Urban regeneration- a vital approach to revive city centres and inner cities

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President of Malaysian Institute of  Planners Datin Noraida Saludin

President of Malaysian Institute of
Planners Datin Noraida Saludin

Contributed by Datin Noraida Saludin

The evolution of urban areas and the distribution of towns in Malaya were primarily influenced by British intervention in the mainland during the 1850s. After gaining independence, Malaysian cities experienced rapid expansion, with approximately 75% of Malaysia's current GDP being generated in urban areas. Numerous townships emerged beyond urban centres and inner cities, with satellite towns and meticulously planned neighbourhoods sprouting on the outskirts and in between town centres, creating ribbon developments along highways and major roads.

The escalating costs of housing and increased rental rates played a significant role in prompting individuals to relocate from cities, resulting in a transformation of city centres and inner cities into primarily commercial hubs catering to offices and retail establishments. Numerous old buildings in city centres exceeded their economic viability, often remaining vacant, particularly the upper floors of traditional shophouses or shop offices. With the population moving to newly developed areas that offer modern and complete urban amenities, the appeal of city centres and inner cities waned. People no longer want to live there, and companies are hesitant to move, resulting in a downward spiral leading to urban decay. The same situation applies to various areas in Kuala Lumpur, and to some degree, it is observed in cities such as George Town, Johor Bahru, Kuantan and several other smaller cities.

Breathing new life

Injecting new life into city centres is crucial, as cities need to adapt to remain relevant and sustainable. Across the globe, local authorities are actively working to revive neglected areas within their cities through processes like urban regeneration, redevelopment, renewal, or revitalization — whichever term is preferred. As emphasized by UN-Habitat, urban regeneration is a comprehensive process and a vital city planning tool that should align with emerging trends such as rapid climate change, urban health considerations, accelerated digital transformation, evolving cultural norms and products and growing spatial inequality. These contemporary challenges should also be viewed as opportunities to propel forward, secure funding and construct improved urban environments through initiatives focused on urban regeneration.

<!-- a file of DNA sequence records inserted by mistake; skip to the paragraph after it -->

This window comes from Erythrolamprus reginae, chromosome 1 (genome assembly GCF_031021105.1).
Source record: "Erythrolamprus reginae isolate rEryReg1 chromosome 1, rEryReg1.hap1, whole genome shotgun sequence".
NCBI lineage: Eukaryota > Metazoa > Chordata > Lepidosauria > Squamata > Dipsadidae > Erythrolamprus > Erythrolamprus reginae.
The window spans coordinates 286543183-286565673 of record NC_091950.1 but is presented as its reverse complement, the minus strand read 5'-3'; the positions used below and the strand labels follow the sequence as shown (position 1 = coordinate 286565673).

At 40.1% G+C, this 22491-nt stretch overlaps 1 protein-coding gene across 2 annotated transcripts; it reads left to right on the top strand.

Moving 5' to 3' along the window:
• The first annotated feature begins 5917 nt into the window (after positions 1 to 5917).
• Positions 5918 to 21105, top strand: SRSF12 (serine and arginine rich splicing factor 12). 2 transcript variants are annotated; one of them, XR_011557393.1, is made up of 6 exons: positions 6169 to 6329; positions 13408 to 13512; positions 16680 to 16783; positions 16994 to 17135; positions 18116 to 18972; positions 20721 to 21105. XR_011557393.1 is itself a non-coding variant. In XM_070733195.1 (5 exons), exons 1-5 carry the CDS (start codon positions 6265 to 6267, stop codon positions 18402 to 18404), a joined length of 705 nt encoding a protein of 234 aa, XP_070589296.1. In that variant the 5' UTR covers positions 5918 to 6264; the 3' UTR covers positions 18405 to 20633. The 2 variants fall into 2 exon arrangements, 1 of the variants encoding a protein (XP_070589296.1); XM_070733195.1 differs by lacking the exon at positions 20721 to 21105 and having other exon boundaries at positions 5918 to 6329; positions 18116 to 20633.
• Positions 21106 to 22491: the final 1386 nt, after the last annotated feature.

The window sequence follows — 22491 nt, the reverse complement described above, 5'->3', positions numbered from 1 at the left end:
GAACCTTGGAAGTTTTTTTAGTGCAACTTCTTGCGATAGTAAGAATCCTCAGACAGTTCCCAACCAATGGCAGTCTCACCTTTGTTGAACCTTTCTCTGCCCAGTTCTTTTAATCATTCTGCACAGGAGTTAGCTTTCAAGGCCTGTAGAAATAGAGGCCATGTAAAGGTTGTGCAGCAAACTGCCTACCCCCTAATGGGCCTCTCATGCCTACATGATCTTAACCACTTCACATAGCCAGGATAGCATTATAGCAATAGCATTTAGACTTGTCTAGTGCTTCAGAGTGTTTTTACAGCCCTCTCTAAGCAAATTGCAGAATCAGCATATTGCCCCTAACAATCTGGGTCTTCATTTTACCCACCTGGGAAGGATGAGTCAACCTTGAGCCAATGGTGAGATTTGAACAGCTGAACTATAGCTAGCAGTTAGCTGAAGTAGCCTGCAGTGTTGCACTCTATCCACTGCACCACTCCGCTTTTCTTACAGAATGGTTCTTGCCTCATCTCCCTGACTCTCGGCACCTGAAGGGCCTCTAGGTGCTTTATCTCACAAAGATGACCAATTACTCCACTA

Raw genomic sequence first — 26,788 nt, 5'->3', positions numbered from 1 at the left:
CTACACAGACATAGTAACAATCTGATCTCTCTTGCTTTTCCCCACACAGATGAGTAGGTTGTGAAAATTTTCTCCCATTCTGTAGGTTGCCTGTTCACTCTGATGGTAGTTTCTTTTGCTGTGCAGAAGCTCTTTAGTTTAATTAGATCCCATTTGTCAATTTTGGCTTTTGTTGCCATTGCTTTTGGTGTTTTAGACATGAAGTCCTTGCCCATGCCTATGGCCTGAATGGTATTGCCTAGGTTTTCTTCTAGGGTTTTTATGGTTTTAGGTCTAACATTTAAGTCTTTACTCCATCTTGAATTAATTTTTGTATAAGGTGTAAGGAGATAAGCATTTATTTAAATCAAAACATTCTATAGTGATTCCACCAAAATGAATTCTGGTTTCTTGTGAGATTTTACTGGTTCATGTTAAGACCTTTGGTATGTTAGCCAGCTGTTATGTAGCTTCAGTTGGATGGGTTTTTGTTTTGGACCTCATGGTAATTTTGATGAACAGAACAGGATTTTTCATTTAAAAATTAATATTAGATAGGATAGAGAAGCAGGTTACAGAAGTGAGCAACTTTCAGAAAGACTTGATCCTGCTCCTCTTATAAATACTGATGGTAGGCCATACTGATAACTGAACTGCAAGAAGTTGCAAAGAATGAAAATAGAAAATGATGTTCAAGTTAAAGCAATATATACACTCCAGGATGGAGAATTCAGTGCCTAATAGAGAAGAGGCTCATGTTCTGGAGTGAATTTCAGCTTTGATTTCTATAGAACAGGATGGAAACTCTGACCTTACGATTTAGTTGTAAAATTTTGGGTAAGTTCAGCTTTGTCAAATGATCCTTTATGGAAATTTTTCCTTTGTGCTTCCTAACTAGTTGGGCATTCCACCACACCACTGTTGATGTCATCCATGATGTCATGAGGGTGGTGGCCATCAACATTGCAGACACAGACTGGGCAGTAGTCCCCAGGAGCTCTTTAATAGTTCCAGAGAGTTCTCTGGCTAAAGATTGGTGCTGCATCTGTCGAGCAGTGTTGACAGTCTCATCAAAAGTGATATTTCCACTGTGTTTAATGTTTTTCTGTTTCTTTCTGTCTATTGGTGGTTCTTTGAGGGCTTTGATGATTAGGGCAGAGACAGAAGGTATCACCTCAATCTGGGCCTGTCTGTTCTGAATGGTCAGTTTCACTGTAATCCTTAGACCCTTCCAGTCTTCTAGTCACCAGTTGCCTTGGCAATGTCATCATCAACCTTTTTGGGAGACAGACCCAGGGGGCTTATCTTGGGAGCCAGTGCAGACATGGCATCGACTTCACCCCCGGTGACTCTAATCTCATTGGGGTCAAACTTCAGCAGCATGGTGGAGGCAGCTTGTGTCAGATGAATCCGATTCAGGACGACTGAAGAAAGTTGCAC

The different regeneration options

There are three main types of urban regeneration: economic, social and environmental.

Economic urban regeneration involves developing spaces that attract people to work collaboratively, exchange ideas and engage in social and cultural activities. The objective is to foster local start-up growth, boost employment opportunities, attract investments and offer businesses fresh and comfortable locations.

Social urban regeneration aims to establish a community where all individuals can actively contribute to collective life and find ways to coexist with like-minded people.

Conversely, environmental regeneration focuses on rejuvenating land by creating urban green spaces, redeveloping abandoned sites and implementing environmentally-oriented projects, including those that encourage walking and cycling.

The Malaysian government has adopted a proactive stance in addressing issues related to delayed, ailing and abandoned private housing projects by establishing a dedicated task force within the Local Government Development Ministry (KPKT). According to reports, by August, the task force had effectively revitalized 256 projects of this nature, comprising 28,000 housing units with a total development value of RM23.37bil. Additionally, a special guarantee fund of RM1bil has been allocated to incentivize reputable developers to revive specific abandoned projects. This initiative has garnered significant praise, indicating a commendable focus on urban planning for Malaysian cities.

It is hoped that the Malaysian government and local authorities will place increased emphasis and priority on the revitalization of city centres, especially in cities such as Kuala Lumpur. The recently gazetted Kuala Lumpur Structure Plan has identified 139 sites as potential locations for urban redevelopment or regeneration, underscoring the need for focused attention and action in this regard.

While urban regeneration has the potential to transform socially, economically and ecologically dilapidated urban areas into dynamic, diverse and vibrant neighbourhoods that value and cultivate their natural and built heritage, it can also lead to gentrification, the deepening of socio-spatial inequalities and the destruction of valuable cultural heritage in the name of modernization.

To avoid these negative consequences, urban regeneration requires innovative approaches and financing, as well as complex, inclusive and sustainable policies that counteract the realities of displacement and speculation, historically associated with urban renewal strategies. Nevertheless, urban redevelopment, regeneration, renewal, or revitalization will serve as a crucial urban planning instrument backed by innovative public and private funding mechanisms. These mechanisms need to be adapted to address the emerging challenges faced by cities in striving to achieve the Sustainable Development Goals over the next six years leading up to 2030.

Datin Noraida Saludin

President of Malaysian Institute of Planners


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